It turned out that a strange hiccup in a dead star’s rotational speed was even more exciting than we assumed. Astronomers showed for the first time that the Vela pulsar’s rotation slowed instantly before its 2016 glitch. So, how close are we in revealing the mystery of glitching pulsar.
This was not only totally unexpected, but it could also assist us to narrow down the mysterious dynamics in the neutron stars ultra-dense interiors. Some of the most helpful objects in the Universe are fast rotating neutron stars known as pulsars for astronomers. They flash a radiation beam like a lighthouse as they rotate, often on extremely fast and regular timescales.
This may be helpful for a variety of scientific applications, but even pulsars are not 100% accurate. They gradually lose a tiny amount of rotational energy over time, slowing down ever-so-slightly. But they can suddenly speed up now and then before they return to normal. That’s what we call a glitch.
We don’t understand what causes the pulsar to glitch, but astronomers think it has something to do with the internal processes of the neutron star.
And that’s where the Vela pulsar comes in, located about 1,000 light-years from Earth. It usually spins at around 11 rotations per second. But it’s also a well-known serial glitch that hiccups about once every three years. (Its recent glitch occurred in February of this year, but it concerns the previous glitch in December 2016.)
These glitches cannot be predicted, but their relative regularity means that we have a better chance of catching one in the act, which is what happened in December 2016, when the glitch was first recorded using a radio telescope in real-time.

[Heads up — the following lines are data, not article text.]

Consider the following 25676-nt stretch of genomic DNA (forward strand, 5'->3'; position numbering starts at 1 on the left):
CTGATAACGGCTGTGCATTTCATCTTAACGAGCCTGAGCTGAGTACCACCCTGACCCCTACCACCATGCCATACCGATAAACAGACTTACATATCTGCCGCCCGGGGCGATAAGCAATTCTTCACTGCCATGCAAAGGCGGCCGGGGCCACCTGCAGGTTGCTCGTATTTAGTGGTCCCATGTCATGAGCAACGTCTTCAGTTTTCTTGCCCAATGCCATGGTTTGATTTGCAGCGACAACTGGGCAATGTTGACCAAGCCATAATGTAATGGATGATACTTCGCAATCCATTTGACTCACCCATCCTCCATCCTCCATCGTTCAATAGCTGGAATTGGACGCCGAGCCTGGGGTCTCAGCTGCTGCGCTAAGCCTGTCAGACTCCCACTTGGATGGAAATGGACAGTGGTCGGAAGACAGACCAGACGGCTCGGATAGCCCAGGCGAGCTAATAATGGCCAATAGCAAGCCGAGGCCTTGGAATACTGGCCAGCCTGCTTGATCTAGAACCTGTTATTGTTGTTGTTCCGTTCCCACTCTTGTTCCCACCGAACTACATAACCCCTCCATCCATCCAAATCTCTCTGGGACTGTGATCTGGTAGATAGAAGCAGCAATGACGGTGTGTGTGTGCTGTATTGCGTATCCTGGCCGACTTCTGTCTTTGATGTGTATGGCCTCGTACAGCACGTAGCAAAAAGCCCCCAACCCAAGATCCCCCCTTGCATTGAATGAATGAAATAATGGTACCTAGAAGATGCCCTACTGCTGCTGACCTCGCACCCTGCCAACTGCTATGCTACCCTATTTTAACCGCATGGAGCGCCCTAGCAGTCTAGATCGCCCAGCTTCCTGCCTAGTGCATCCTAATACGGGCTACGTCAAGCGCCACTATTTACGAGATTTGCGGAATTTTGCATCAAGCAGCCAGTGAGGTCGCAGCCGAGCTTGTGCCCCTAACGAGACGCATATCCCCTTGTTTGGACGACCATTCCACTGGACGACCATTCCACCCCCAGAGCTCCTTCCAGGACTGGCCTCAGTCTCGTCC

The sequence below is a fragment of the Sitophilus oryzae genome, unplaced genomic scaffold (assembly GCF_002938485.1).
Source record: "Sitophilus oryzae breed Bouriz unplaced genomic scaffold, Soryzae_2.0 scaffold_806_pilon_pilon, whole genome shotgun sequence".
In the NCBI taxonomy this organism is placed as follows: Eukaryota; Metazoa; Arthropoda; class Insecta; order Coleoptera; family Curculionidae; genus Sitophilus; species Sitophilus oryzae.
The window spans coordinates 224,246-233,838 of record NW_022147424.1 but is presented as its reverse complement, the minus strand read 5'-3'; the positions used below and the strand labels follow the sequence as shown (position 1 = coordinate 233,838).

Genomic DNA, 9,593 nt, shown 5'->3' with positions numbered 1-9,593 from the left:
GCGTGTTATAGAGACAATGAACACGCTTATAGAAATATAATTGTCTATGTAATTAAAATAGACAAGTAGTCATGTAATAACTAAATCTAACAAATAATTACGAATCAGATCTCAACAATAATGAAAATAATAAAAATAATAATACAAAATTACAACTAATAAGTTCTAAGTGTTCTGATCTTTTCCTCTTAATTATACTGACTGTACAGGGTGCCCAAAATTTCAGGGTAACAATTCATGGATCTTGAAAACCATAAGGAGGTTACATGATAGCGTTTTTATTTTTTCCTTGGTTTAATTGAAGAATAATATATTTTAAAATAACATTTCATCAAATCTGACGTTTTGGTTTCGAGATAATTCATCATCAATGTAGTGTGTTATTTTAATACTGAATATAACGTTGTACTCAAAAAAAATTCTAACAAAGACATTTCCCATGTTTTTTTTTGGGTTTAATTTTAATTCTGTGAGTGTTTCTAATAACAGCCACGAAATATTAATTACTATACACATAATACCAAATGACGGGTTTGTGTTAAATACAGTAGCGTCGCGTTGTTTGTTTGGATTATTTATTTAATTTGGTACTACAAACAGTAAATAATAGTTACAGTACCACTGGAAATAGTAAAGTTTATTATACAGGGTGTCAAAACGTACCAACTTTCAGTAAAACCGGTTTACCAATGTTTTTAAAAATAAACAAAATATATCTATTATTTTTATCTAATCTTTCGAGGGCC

During the glitch event, the first evaluation of this glitch disclosed changes in the pulse shape. Now a closer analysis has disclosed that the pulsar starts spinning even faster during the glitch-what is known as an overshoot of rotational frequency-and then relaxes back to a more normal speed pretty rapidly.
This is compatible with theoretical models suggesting the inner structure of a neutron star is composed of three components.
“One of these components, a soup of superfluid neutrons in the crust’s inner layer, moves out first and hits the star’s rigid outer crust, causing it to spin up,” said astrophysicist Paul Lasky of Monash University in Australia.
“But then, a second superfluid soup moving in the heart catches up to the first one causing the star’s spin to slow down. This overshoot was anticipated a few times in the literature, but this is the first real moment it was recognized in observations.”
It’s not conclusive evidence that this is actually what’s going on inside neutron stars, but it brings us a little nearer to narrowing it down.
However, the slowdown we mentioned previously still defies explanation. In their document, the scientists observed that the slowdown may effectively cause the glitch by creating a critical lag between the crust and the crustal superfluid, but a gigantic question mark still hangs over it.
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“We noticed immediately before the glitch that the star appears to slow down its rotation rate before spinning back up,” said astronomer and physicist Greg Ashton of Monash University.
“We don’t know why this is, and it’s been seen for the first time.”
However, while the mystery remains, the analysis shows that the glitch is a little more complicated than a brief single-step process. The team hopes that new explanations for the dynamics they have uncovered will come up for future observations, analysis and theoretical modelling.
The research has been published in Nature Astronomy.